Haunted by the Past Feb 19, 2008
In the vast preponderance of crime stories, the detective must examine means and motive (the how and why) in order to identify the culprit (the who). This English-language debut from German writer Hammesfahr flips the traditional arrangement, by making the who and the how absolutely clear from the start, and making the why completely unknown. There is no dispute that Cora Bender attacked a man at the park with a paring knife and killed him in plain sight of her own husband, son, and plenty of witnesses. What no one, including Commissioner Grovian, can figure out is why. And to my surprise, Hammesfahr manages to make his quest to understand the "why" into a gripping tale.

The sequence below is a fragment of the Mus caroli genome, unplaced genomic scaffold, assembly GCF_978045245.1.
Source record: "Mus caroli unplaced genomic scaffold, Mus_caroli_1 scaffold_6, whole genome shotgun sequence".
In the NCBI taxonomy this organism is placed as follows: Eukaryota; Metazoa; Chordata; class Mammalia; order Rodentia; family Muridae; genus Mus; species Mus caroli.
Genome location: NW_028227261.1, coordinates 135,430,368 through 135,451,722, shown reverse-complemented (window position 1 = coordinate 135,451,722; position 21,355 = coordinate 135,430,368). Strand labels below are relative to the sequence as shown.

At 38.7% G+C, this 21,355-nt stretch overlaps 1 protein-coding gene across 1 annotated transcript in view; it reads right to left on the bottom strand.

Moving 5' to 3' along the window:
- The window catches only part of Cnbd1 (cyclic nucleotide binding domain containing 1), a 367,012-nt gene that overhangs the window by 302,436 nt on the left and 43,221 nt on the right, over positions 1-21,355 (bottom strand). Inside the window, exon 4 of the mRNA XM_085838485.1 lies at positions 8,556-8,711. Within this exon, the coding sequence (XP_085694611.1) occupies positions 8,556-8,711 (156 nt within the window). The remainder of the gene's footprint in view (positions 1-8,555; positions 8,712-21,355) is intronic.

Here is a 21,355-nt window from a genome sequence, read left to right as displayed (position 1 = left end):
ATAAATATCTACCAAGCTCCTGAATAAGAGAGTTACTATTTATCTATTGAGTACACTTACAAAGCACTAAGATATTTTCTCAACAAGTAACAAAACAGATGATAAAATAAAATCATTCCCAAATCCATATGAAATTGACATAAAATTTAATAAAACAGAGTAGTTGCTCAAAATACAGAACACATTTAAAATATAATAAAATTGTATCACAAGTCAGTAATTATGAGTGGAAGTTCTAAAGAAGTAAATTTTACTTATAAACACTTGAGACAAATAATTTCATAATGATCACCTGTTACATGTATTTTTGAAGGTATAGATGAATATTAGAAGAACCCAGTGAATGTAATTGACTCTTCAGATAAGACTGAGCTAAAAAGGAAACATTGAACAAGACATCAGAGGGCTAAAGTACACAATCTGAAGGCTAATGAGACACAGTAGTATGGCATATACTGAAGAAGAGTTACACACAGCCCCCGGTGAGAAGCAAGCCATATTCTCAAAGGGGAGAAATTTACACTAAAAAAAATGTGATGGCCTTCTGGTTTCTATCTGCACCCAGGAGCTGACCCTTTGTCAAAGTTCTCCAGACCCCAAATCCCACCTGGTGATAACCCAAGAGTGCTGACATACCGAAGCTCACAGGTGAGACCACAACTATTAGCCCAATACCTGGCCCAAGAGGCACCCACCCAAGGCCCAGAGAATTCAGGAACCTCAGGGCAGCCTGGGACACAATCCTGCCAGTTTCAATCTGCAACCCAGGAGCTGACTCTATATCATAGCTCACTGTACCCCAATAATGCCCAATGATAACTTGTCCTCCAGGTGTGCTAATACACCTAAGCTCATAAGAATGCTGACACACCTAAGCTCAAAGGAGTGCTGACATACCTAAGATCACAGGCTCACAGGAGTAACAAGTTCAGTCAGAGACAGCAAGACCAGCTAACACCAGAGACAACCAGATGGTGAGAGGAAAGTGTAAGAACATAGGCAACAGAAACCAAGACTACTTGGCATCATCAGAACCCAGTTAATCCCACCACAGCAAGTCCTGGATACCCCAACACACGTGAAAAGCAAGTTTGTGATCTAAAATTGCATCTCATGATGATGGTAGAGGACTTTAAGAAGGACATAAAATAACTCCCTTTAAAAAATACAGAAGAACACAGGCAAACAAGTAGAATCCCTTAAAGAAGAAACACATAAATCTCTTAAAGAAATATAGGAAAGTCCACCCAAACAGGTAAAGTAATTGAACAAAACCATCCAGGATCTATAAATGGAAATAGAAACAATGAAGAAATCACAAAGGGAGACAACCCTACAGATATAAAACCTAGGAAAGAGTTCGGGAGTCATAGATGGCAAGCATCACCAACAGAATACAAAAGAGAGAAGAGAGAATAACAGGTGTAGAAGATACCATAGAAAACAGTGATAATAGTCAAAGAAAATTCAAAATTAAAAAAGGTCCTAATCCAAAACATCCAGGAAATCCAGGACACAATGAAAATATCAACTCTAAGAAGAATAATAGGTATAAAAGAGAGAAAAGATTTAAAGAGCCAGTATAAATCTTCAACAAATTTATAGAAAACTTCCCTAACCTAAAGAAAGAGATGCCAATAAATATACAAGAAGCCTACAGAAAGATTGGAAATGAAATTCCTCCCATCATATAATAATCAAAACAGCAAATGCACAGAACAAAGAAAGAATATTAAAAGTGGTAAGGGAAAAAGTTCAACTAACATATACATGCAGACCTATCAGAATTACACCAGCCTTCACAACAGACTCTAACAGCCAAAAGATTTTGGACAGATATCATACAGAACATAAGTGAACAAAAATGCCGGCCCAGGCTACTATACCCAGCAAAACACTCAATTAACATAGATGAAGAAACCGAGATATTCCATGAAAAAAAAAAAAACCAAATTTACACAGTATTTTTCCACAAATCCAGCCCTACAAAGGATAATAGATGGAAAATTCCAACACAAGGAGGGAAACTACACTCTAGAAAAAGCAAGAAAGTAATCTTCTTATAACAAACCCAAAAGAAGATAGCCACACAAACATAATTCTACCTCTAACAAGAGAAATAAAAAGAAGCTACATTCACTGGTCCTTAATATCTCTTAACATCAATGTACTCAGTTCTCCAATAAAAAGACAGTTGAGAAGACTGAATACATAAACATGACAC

Even as Cora confesses and offers explanation, Grovian senses that her story isn't quite right. And for 300 pages, he prods, pokes, and literally digs into her past to try and figure out what triggered her seemingly senseless murder. Cora is a psychological mess, and as she throws out lies, half-truths, and whole truths in sometimes coherent, sometimes manic, monologues and interviews, Grovian is constantly sifting away. Cora's childhood was a very strange one, raised by an intensely Catholic mother, sexually frustrated father, and both religious and sexual themes pervade the story. Her youth was also overshadowed by her invalid younger sister, whose illness drained most of the family's energy, money, and love. Grovian must peel away at this complex family history to learn what triggered Cora, and the climactic revelation pays it all off beautifully.